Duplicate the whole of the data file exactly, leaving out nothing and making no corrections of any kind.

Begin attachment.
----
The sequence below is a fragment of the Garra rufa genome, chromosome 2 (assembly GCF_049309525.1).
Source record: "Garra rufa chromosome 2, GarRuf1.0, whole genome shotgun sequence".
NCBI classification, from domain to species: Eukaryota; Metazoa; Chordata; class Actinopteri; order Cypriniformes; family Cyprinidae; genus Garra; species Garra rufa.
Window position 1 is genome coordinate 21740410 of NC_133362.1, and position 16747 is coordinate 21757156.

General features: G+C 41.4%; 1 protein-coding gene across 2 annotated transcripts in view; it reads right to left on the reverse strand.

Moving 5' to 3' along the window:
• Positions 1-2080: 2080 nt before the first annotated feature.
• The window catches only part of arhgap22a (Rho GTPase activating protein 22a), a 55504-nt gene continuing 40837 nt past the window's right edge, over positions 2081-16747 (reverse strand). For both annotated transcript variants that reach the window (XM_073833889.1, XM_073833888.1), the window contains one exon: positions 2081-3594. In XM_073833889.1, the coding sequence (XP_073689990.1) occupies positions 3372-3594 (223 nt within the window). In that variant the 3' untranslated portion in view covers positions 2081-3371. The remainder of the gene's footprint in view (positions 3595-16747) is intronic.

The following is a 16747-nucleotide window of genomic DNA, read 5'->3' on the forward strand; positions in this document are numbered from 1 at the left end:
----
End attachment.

The sequence below is a fragment of the Garra rufa genome, chromosome 2 (assembly GCF_049309525.1).
Source record: "Garra rufa chromosome 2, GarRuf1.0, whole genome shotgun sequence".
NCBI classification, from domain to species: Eukaryota; Metazoa; Chordata; class Actinopteri; order Cypriniformes; family Cyprinidae; genus Garra; species Garra rufa.
Window position 1 is genome coordinate 21740410 of NC_133362.1, and position 16747 is coordinate 21757156.

General features: G+C 41.4%; 1 protein-coding gene across 2 annotated transcripts in view; it reads right to left on the reverse strand.

Moving 5' to 3' along the window:
• Positions 1-2080: 2080 nt before the first annotated feature.
• The window catches only part of arhgap22a (Rho GTPase activating protein 22a), a 55504-nt gene continuing 40837 nt past the window's right edge, over positions 2081-16747 (reverse strand). For both annotated transcript variants that reach the window (XM_073833889.1, XM_073833888.1), the window contains one exon: positions 2081-3594. In XM_073833889.1, the coding sequence (XP_073689990.1) occupies positions 3372-3594 (223 nt within the window). In that variant the 3' untranslated portion in view covers positions 2081-3371. The remainder of the gene's footprint in view (positions 3595-16747) is intronic.

The following is a 16747-nucleotide window of genomic DNA, read 5'->3' on the forward strand; positions in this document are numbered from 1 at the left end: